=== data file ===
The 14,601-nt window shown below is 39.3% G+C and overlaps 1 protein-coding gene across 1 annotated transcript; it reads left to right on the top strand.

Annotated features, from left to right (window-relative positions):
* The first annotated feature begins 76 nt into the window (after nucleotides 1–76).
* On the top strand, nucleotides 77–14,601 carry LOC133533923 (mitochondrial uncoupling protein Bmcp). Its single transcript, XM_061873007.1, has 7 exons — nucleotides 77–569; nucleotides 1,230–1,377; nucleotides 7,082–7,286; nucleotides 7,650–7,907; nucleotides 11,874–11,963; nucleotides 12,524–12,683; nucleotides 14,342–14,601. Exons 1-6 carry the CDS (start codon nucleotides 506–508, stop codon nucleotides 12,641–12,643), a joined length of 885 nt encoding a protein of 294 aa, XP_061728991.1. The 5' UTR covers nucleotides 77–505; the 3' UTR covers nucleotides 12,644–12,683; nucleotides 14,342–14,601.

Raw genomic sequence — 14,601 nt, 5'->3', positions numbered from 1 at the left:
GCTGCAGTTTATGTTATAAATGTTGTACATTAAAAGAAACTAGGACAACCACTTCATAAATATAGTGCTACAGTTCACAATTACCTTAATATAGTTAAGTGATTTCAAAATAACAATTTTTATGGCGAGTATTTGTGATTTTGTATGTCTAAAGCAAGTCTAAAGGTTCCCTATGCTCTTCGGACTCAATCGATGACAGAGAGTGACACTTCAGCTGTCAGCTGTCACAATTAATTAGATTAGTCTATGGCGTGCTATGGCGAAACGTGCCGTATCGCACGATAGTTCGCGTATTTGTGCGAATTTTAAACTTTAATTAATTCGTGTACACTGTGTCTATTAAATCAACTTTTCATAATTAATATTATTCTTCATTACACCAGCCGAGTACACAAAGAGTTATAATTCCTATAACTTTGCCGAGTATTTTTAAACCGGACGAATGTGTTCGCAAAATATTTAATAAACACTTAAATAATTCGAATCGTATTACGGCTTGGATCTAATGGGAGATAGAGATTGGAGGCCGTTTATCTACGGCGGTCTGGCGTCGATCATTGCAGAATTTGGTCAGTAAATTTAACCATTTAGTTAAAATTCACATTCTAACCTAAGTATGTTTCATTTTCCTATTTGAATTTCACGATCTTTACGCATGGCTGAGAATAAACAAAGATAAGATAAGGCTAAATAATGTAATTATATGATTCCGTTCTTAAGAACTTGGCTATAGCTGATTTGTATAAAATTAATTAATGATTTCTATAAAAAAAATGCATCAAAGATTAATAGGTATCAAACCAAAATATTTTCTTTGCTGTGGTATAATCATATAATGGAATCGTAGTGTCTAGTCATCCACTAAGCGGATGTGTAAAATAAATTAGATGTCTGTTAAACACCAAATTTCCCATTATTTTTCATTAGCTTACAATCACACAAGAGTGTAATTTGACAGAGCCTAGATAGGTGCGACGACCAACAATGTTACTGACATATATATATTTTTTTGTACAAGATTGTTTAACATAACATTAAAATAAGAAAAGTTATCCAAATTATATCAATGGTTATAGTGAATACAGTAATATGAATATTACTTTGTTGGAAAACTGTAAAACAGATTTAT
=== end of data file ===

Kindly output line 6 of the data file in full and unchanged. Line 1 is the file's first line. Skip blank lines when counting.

GCTGCAGTTTATGTTATAAATGTTGTACATTAAAAGAAACTAGGACAACCACTTCATAAATATAGTGCTACAGTTCACAATTACCTTAATATAGTTAAGTGATTTCAAAATAACAATTTTTATGGCGAGTATTTGTGATTTTGTATGTCTAAAGCAAGTCTAAAGGTTCCCTATGCTCTTCGGACTCAATCGATGACAGAGAGTGACACTTCAGCTGTCAGCTGTCACAATTAATTAGATTAGTCTATGGCGTGCTATGGCGAAACGTGCCGTATCGCACGATAGTTCGCGTATTTGTGCGAATTTTAAACTTTAATTAATTCGTGTACACTGTGTCTATTAAATCAACTTTTCATAATTAATATTATTCTTCATTACACCAGCCGAGTACACAAAGAGTTATAATTCCTATAACTTTGCCGAGTATTTTTAAACCGGACGAATGTGTTCGCAAAATATTTAATAAACACTTAAATAATTCGAATCGTATTACGGCTTGGATCTAATGGGAGATAGAGATTGGAGGCCGTTTATCTACGGCGGTCTGGCGTCGATCATTGCAGAATTTGGTCAGTAAATTTAACCATTTAGTTAAAATTCACATTCTAACCTAAGTATGTTTCATTTTCCTATTTGAATTTCACGATCTTTACGCATGGCTGAGAATAAACAAAGATAAGATAAGGCTAAATAATGTAATTATATGATTCCGTTCTTAAGAACTTGGCTATAGCTGATTTGTATAAAATTAATTAATGATTTCTATAAAAAAAATGCATCAAAGATTAATAGGTATCAAACCAAAATATTTTCTTTGCTGTGGTATAATCATATAATGGAATCGTAGTGTCTAGTCATCCACTAAGCGGATGTGTAAAATAAATTAGATGTCTGTTAAACACCAAATTTCCCATTATTTTTCATTAGCTTACAATCACACAAGAGTGTAATTTGACAGAGCCTAGATAGGTGCGACGACCAACAATGTTACTGACATATATATATTTTTTTGTACAAGATTGTTTAACATAACATTAAAATAAGAAAAGTTATCCAAATTATATCAATGGTTATAGTGAATACAGTAATATGAATATTACTTTGTTGGAAAACTGTAAAACAGATTTAT